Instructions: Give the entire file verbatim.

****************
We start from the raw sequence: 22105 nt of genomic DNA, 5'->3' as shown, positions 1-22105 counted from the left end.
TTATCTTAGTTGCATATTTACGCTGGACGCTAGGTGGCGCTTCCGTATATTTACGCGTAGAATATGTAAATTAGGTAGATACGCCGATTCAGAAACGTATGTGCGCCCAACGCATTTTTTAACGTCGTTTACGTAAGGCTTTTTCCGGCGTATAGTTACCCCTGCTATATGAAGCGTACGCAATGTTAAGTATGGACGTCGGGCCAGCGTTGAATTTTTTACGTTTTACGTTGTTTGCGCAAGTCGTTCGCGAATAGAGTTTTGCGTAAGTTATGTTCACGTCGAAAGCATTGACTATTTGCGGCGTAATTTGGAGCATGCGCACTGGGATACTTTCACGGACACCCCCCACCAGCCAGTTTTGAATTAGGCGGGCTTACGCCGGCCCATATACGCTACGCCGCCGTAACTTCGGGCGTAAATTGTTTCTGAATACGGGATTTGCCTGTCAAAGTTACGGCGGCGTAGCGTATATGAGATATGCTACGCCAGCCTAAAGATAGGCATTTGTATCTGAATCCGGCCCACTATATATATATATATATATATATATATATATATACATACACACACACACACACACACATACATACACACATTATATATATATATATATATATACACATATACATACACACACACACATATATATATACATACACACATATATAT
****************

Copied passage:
We start from the raw sequence: 22105 nt of genomic DNA, 5'->3' as shown, positions 1-22105 counted from the left end.
TTATCTTAGTTGCATATTTACGCTGGACGCTAGGTGGCGCTTCCGTATATTTACGCGTAGAATATGTAAATTAGGTAGATACGCCGATTCAGAAACGTATGTGCGCCCAACGCATTTTTTAACGTCGTTTACGTAAGGCTTTTTCCGGCGTATAGTTACCCCTGCTATATGAAGCGTACGCAATGTTAAGTATGGACGTCGGGCCAGCGTTGAATTTTTTACGTTTTACGTTGTTTGCGCAAGTCGTTCGCGAATAGAGTTTTGCGTAAGTTATGTTCACGTCGAAAGCATTGACTATTTGCGGCGTAATTTGGAGCATGCGCACTGGGATACTTTCACGGACACCCCCCACCAGCCAGTTTTGAATTAGGCGGGCTTACGCCGGCCCATATACGCTACGCCGCCGTAACTTCGGGCGTAAATTGTTTCTGAATACGGGATTTGCCTGTCAAAGTTACGGCGGCGTAGCGTATATGAGATATGCTACGCCAGCCTAAAGATAGGCATTTGTATCTGAATCCGGCCCACTATATATATATATATATATATATATATATATATACATACACACACACACACACACACATACATACACACATTATATATATATATATATATATACACATATACATACACACACACACATATATATATACATACACACATATATAT